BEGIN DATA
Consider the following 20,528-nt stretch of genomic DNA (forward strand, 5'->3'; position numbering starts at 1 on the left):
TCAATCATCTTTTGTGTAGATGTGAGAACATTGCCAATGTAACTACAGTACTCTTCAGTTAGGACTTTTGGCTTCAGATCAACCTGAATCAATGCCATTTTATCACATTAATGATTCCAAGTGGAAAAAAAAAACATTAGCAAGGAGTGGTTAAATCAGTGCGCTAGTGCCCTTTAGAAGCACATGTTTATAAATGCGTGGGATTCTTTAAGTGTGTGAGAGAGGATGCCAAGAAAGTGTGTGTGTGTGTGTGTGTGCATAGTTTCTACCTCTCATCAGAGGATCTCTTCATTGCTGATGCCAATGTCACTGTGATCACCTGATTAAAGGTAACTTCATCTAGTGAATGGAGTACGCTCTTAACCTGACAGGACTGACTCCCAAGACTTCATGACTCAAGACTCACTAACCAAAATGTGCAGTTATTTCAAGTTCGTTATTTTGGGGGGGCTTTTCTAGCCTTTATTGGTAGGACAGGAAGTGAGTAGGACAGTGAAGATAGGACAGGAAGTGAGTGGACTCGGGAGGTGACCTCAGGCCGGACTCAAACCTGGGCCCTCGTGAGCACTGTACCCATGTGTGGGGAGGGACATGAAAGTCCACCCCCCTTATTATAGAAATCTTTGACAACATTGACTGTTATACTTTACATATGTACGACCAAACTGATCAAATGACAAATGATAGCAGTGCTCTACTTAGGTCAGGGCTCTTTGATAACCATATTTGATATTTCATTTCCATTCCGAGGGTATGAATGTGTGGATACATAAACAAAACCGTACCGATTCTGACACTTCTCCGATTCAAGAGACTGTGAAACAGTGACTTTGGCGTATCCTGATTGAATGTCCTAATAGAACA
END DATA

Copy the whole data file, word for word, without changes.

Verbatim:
Consider the following 20,528-nt stretch of genomic DNA (forward strand, 5'->3'; position numbering starts at 1 on the left):
TCAATCATCTTTTGTGTAGATGTGAGAACATTGCCAATGTAACTACAGTACTCTTCAGTTAGGACTTTTGGCTTCAGATCAACCTGAATCAATGCCATTTTATCACATTAATGATTCCAAGTGGAAAAAAAAAACATTAGCAAGGAGTGGTTAAATCAGTGCGCTAGTGCCCTTTAGAAGCACATGTTTATAAATGCGTGGGATTCTTTAAGTGTGTGAGAGAGGATGCCAAGAAAGTGTGTGTGTGTGTGTGTGTGCATAGTTTCTACCTCTCATCAGAGGATCTCTTCATTGCTGATGCCAATGTCACTGTGATCACCTGATTAAAGGTAACTTCATCTAGTGAATGGAGTACGCTCTTAACCTGACAGGACTGACTCCCAAGACTTCATGACTCAAGACTCACTAACCAAAATGTGCAGTTATTTCAAGTTCGTTATTTTGGGGGGGCTTTTCTAGCCTTTATTGGTAGGACAGGAAGTGAGTAGGACAGTGAAGATAGGACAGGAAGTGAGTGGACTCGGGAGGTGACCTCAGGCCGGACTCAAACCTGGGCCCTCGTGAGCACTGTACCCATGTGTGGGGAGGGACATGAAAGTCCACCCCCCTTATTATAGAAATCTTTGACAACATTGACTGTTATACTTTACATATGTACGACCAAACTGATCAAATGACAAATGATAGCAGTGCTCTACTTAGGTCAGGGCTCTTTGATAACCATATTTGATATTTCATTTCCATTCCGAGGGTATGAATGTGTGGATACATAAACAAAACCGTACCGATTCTGACACTTCTCCGATTCAAGAGACTGTGAAACAGTGACTTTGGCGTATCCTGATTGAATGTCCTAATAGAACA